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PhotobucketMagicians in the Philippines, as anywhere else in the world, have their own sets of principles to guide them in how to observe upright and ethical conduct in their lives.

However, in real life, the world is not rendered in black and white.  There are grays and hues and silvers in between, lots of them. They make it difficult for even the most powerful magician in the Philippines to distinguish right from wrong, good from bad, beautiful from ugly.

Today, for the purpose of testing your brain power and scruples, let me paint a hypothetical scenario.

PhotobucketSuppose in one magic magazine, you see the ad of a new prop that promises to perform miracles. Let’s say it’s a floating effect. The ad claims you can perform it “without being attached to anything else…” (an exaggeration, of course).  Or the copy may say, “no magnets, mirrors, electronic devices, etc…” and leaves out the detail that it uses IT (a copy-writing technique called non full disclosure). The ad copy is very compelling. Since you are looking for a floating effect that doesn’t use an IT, you order the prop.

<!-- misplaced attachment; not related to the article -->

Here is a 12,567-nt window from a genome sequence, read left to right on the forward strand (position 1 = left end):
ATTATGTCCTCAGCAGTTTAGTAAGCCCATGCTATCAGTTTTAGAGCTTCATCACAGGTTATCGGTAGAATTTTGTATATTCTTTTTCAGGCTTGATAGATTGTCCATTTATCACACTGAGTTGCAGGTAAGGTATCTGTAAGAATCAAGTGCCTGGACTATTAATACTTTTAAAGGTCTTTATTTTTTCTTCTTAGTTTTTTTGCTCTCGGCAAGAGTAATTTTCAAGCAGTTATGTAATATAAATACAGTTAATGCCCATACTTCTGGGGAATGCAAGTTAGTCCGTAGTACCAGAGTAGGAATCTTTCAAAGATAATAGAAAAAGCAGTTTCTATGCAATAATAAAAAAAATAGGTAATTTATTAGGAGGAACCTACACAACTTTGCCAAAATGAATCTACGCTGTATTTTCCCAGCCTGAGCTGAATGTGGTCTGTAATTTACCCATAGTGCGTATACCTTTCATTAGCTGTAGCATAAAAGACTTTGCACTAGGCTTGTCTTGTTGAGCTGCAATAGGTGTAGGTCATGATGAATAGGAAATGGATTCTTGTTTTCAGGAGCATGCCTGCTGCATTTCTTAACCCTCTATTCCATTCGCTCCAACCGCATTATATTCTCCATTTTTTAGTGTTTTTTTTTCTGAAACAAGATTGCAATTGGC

When the product arrives, you find that while the ad was accurate in most part, it left out an essential detail that, had it been fully disclosed, would have discouraged you from buying the item. The upshot: you find the product less than desirable.

What is the buyer’s recourse in this case? Can he complain to the dealer for publishing a misleading/exaggerated/half-truthful ad?

Can he publish a review exposing the trick itself? If no, why not? He has been hoodwinked into buying a product he would find no use of. Why can’t he warn his brother magicians from buying this product by exposing its secret?

I’ll leave this poser for you to ponder upon.

Stay magical,

Leodini

www.leodini.com

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